Detect When a Galaxy Watch Is Being Worn

Shamima Nasrin

Engineer, Samsung Developer Program

Some features on Galaxy Watch running Wear OS powered by Samsung function only when the watch is being worn on the user’s wrist. Notifications are an important example of one such feature. When the watch is not being worn, phone notifications are not synchronized to the watch and local notifications generated on the watch are muted.

Off-Body detection enables you to determine if the user is wearing the watch. To enable this, the watch contains a Low Latency Off-Body sensor. The data from this sensor allows you to enhance your application by implementing it to, for example, send or avoid notifications or to show or hide sensitive information, as appropriate.

This tutorial demonstrates how to detect if the watch is being worn, and a sample application is provided so you can examine how the code works in practice. The tutorial also describes how you can override the off-body sensor for testing purposes.

Implementing off-body detection for Galaxy Watch

To access the Low Latency Off-Body sensor data on a Galaxy Watch running Wear OS powered by Samsung, the SensorManager library provides the TYPE_LOW_LATENCY_OFFBODY_DETECT key, which enables you to check if the watch is being worn.

To detect if the watch is being worn:

  1. In Android Studio, to create a wearable application project, select "New Project > Wear OS > Blank Activity > Finish."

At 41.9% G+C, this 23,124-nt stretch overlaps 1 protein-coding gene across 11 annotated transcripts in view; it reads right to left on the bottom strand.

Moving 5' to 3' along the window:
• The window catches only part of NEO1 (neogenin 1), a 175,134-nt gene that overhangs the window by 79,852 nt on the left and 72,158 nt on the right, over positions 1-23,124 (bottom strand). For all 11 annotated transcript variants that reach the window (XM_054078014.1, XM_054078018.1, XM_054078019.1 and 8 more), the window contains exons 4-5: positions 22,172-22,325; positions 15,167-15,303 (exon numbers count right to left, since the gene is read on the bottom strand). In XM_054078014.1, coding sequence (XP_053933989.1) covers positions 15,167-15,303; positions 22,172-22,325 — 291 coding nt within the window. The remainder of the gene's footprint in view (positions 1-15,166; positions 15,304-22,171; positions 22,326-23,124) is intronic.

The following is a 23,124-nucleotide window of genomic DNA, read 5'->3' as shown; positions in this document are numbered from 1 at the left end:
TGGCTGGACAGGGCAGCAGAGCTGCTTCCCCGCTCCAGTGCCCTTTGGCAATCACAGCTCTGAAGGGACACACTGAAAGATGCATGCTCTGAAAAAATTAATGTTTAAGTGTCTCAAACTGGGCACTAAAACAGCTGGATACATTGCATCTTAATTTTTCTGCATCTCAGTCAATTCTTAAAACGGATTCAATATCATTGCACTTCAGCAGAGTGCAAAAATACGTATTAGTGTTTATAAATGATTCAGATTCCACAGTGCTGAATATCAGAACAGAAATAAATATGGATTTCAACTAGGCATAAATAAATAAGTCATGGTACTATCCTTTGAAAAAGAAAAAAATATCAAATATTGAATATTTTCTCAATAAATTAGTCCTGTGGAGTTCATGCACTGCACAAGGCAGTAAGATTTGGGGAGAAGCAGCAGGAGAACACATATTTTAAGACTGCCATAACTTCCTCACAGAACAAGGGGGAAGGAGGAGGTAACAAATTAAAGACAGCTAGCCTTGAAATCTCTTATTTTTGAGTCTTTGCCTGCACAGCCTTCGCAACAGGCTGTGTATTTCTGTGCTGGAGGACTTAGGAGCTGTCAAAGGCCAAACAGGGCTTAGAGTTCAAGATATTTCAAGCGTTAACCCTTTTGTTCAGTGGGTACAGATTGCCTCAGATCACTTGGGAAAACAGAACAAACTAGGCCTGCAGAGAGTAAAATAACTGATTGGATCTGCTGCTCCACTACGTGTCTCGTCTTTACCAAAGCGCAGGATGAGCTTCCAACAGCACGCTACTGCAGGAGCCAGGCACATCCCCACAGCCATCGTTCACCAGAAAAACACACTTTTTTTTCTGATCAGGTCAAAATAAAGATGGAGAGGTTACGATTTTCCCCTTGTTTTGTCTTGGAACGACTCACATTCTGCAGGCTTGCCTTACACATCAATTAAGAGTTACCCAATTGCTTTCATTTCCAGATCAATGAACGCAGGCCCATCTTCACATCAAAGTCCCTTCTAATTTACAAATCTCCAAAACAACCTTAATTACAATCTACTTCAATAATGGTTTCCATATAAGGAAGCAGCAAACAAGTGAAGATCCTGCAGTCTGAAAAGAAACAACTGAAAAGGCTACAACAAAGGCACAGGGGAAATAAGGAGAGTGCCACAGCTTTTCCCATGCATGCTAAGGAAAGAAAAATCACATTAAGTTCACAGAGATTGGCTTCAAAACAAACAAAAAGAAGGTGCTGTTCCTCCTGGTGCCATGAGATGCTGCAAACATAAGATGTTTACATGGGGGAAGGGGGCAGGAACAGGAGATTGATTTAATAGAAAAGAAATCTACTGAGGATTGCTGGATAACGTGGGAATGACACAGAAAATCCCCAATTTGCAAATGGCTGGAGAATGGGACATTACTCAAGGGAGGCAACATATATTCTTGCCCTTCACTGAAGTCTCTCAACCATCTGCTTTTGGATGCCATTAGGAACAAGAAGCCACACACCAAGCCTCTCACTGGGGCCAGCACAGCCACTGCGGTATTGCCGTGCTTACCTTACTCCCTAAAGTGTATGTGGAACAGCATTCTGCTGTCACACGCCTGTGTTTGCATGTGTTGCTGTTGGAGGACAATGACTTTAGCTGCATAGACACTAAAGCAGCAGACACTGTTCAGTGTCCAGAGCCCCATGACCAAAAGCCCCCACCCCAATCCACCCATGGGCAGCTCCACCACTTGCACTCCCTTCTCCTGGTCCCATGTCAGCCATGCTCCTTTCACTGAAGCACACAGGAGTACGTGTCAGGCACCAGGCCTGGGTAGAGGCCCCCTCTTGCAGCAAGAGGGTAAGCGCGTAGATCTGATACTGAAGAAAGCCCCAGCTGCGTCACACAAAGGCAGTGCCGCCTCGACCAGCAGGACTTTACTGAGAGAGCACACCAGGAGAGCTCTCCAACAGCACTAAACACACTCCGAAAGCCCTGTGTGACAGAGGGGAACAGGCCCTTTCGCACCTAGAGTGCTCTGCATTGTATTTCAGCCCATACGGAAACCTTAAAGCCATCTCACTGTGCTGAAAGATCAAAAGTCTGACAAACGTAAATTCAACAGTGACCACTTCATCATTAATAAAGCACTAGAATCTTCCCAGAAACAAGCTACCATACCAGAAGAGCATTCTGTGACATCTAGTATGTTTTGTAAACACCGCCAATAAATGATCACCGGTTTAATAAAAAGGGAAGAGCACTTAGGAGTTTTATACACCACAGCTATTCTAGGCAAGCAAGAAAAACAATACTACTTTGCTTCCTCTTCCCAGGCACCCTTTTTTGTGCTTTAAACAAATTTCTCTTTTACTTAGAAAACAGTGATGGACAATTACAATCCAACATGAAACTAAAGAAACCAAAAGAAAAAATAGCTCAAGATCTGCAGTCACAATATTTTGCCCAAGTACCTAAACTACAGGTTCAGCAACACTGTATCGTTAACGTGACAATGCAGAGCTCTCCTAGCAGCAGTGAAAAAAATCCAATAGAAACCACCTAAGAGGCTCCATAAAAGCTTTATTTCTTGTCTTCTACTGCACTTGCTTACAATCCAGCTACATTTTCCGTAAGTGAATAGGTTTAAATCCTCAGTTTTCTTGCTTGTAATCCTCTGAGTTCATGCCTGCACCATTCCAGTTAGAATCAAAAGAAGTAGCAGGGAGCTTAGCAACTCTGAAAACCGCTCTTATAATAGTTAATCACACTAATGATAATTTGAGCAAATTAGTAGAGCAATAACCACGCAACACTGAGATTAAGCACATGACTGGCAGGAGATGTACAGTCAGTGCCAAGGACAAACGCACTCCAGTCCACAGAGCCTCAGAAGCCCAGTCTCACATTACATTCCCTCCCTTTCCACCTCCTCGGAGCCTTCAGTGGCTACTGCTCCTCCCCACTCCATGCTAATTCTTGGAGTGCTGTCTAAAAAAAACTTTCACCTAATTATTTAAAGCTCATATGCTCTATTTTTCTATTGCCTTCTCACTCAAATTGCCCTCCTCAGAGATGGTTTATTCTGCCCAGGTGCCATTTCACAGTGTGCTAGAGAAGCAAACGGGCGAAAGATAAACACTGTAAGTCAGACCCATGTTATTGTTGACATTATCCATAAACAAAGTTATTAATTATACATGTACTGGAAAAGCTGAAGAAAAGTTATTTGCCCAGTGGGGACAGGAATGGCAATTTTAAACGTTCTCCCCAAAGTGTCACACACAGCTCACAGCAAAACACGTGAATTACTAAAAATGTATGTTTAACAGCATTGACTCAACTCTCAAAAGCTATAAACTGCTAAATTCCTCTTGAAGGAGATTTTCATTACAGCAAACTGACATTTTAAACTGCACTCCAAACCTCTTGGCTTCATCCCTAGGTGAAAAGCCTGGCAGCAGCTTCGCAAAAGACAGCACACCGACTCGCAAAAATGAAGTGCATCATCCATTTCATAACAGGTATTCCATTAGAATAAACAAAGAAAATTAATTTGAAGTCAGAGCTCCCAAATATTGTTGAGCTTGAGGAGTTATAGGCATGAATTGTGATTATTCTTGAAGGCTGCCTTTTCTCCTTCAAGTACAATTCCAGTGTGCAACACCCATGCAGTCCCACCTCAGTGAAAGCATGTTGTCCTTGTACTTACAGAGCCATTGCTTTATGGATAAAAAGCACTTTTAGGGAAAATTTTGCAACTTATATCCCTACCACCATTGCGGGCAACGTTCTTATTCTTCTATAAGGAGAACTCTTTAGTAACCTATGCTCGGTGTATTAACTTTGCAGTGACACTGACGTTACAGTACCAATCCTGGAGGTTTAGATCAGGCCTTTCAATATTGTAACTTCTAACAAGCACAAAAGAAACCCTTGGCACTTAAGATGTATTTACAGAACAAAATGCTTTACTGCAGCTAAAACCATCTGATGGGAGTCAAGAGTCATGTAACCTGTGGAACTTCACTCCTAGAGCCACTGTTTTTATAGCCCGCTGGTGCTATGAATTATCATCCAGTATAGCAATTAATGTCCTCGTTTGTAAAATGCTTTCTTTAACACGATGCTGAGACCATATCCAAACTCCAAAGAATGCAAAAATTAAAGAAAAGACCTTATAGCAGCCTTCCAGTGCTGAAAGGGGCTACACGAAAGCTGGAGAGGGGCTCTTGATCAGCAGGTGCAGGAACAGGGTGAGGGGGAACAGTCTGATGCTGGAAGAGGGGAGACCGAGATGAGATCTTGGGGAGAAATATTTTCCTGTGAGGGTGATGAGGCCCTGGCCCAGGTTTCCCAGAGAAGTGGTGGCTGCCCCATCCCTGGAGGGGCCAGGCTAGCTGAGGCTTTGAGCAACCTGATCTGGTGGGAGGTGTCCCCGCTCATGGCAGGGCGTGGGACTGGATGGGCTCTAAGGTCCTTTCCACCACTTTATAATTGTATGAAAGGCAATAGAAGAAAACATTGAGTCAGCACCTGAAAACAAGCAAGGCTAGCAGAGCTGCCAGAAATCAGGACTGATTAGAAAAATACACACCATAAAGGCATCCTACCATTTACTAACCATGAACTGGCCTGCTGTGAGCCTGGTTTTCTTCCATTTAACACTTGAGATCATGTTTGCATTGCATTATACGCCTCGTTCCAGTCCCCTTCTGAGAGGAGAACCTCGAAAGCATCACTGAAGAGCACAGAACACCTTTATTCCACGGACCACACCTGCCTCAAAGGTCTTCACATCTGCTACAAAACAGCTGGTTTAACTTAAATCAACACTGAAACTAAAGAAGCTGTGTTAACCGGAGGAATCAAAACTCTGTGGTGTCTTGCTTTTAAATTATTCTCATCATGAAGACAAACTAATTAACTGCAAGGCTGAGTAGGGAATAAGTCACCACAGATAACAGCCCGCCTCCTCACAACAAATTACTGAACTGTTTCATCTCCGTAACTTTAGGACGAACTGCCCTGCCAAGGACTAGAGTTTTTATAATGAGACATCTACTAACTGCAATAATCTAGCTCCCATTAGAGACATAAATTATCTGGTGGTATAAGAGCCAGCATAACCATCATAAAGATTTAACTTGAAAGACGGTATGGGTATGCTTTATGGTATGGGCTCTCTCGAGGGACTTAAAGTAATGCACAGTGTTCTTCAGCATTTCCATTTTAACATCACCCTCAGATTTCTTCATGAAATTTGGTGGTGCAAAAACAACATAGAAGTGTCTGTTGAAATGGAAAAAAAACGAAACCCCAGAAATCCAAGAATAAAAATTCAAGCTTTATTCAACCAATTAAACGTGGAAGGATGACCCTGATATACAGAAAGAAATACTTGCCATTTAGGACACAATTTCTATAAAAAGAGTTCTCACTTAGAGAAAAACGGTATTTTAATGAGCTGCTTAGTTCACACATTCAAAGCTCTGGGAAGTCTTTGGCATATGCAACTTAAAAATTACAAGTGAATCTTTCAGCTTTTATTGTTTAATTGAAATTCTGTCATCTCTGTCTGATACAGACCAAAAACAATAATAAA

2. Because the Low Latency Off-body sensor is a body sensor, in the application manifest file, define the required permission to use the body sensors:

    <uses-permission android:name="android.permission.BODY_SENSORS" />
  3. For Android 6 (API level 23) and higher, to access sensor-related information, the application must obtain permission from the user. In the application code, check that the user has granted access to sensor data:

    if (checkSelfPermission(Manifest.permission.BODY_SENSORS) != PackageManager.PERMISSION_GRANTED) {
          new String[]{Manifest.permission.BODY_SENSORS}, 1); 
    else {
       Log.d(TAG, "ALREADY GRANTED"); 

    If the user has not yet granted permission to access sensor data, they are prompted to do so. Your application can extract sensor information only if the user selects "Allow." If they select "Deny," the application cannot access any information from the sensor.

    For more information about runtime permissions, see Request permissions.

  4. In the application code, create an instance of the SensorManager class:

    mSensorManager = (SensorManager) 
  5. Implement the Low Latency Off-Body sensor:

    offBodySensor = mSensorManager.getDefaultSensor(Sensor.TYPE_LOW_LATENCY_OFFBODY_DETECT);
  6. To implement an event listener to notify when the sensor value changes, override onSensorChanged():

    float offbodyDataFloat = sensorEvent.values[0];
    int offbodyData = Math.>round(offbodyDataFloat);
    if (offbodyData == 0) {
       mTextView.setText("The watch is not being worn!");